Luongo ranks third in all-time career NHL wins, trailing only Hall-of-Famers Martin Brodeur and Patrick Roy. He’s certain to be elected to the Hockey Hall of Fame.
Luongo’s Salary Cap Legacy
As powerful as his playing legacy was with the Canucks, Luongo’s retirement is bad financial news because his retirement causes salary-cap problems for the team. Specifically, the structure of his contract is the issue.
In terms of numbers, a look at CapFriendly shows the oddity of Luongo’s contract. It was signed in Sep. 2009, when he was at the height of his career, and was a 12-year deal with a salary cap hit of $5.33 million per season. It was front-loaded so that Luongo would receive most of his money during the first seasons, starting with $10 million in 2010-11 and then would be paid a decreasing amount until 2020-21 when he would receive $1 million.
Obviously, the contract at the time helped the Canucks because they could pay their star almost twice as much as his cap hit and the higher cap hit would come a decade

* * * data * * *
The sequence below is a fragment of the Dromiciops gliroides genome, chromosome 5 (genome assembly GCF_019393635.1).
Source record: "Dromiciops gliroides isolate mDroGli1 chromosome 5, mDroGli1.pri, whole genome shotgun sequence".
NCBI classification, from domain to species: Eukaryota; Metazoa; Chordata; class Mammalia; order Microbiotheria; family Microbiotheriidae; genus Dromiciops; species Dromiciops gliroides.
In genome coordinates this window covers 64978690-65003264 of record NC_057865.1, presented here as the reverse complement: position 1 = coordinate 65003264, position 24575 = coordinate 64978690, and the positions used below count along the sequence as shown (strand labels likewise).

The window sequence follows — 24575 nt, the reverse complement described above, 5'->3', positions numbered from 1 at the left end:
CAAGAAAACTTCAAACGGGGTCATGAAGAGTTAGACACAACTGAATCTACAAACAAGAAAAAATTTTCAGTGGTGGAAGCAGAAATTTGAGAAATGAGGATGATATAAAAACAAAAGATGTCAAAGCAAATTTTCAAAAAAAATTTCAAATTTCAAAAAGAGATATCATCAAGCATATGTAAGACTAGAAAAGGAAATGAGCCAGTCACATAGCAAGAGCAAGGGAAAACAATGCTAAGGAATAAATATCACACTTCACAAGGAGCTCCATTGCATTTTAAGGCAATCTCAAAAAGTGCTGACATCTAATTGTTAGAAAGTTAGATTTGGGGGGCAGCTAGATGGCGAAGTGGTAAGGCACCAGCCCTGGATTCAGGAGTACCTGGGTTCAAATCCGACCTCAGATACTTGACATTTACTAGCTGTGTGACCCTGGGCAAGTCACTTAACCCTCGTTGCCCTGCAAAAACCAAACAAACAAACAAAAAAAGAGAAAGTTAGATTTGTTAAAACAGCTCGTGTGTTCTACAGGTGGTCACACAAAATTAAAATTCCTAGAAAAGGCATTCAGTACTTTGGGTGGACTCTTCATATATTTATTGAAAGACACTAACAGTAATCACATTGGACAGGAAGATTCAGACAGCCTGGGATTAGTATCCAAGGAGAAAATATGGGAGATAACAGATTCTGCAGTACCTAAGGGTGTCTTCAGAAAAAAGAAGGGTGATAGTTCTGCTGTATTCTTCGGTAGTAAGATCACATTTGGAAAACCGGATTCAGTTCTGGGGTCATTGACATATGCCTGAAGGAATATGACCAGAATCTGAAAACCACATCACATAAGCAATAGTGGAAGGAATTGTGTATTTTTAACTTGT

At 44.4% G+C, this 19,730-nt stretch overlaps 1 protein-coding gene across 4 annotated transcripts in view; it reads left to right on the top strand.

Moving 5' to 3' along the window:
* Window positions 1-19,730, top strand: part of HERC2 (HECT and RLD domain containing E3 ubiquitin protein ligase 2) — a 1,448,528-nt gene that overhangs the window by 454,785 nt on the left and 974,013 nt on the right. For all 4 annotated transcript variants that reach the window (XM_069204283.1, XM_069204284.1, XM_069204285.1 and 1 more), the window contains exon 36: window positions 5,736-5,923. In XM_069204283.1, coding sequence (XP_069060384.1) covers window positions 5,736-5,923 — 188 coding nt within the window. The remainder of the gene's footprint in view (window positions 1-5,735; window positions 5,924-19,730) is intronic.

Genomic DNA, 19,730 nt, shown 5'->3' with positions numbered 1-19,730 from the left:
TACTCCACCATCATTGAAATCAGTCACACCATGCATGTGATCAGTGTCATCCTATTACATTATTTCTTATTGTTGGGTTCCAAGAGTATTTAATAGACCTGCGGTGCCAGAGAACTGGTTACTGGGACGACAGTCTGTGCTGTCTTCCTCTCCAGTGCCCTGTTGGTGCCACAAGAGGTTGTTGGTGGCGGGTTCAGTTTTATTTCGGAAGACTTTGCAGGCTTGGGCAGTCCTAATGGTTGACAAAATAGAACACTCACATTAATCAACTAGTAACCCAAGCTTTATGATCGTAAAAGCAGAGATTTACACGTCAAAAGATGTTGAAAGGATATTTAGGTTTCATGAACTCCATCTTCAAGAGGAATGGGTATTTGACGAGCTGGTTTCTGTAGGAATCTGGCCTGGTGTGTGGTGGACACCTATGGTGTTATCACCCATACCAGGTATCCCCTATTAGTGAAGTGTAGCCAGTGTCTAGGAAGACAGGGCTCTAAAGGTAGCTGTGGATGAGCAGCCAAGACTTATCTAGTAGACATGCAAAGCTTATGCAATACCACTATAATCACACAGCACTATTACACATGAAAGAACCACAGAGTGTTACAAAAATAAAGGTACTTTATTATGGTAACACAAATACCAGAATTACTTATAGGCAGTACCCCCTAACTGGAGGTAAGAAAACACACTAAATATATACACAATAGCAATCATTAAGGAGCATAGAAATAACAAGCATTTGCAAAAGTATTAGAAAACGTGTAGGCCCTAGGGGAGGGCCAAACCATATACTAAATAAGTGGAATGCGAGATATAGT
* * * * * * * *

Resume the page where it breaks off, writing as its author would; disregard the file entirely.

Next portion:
Luongo’s contract ran well past the time he was likely to still be playing. But the payout at the end of the deal, in real dollars (not salary cap), was so low the team could easily pay the contract. When Luongo retired this week, he was 40 years old but had three seasons remaining on his contract.
A look at Luongo’s contract shows how the last seasons of his contract were to be paid. Regardless of the real dollars paid, the salary cap was averaged over the contract’s term.
|Season||Salary Cap Hit||Real Salary Paid|
These Contracts Made Gary Bettman Angry
To understand the issue Luongo’s contract has on the Canucks, it’s important to understand the Cap Recapture Penalty and why it was instituted.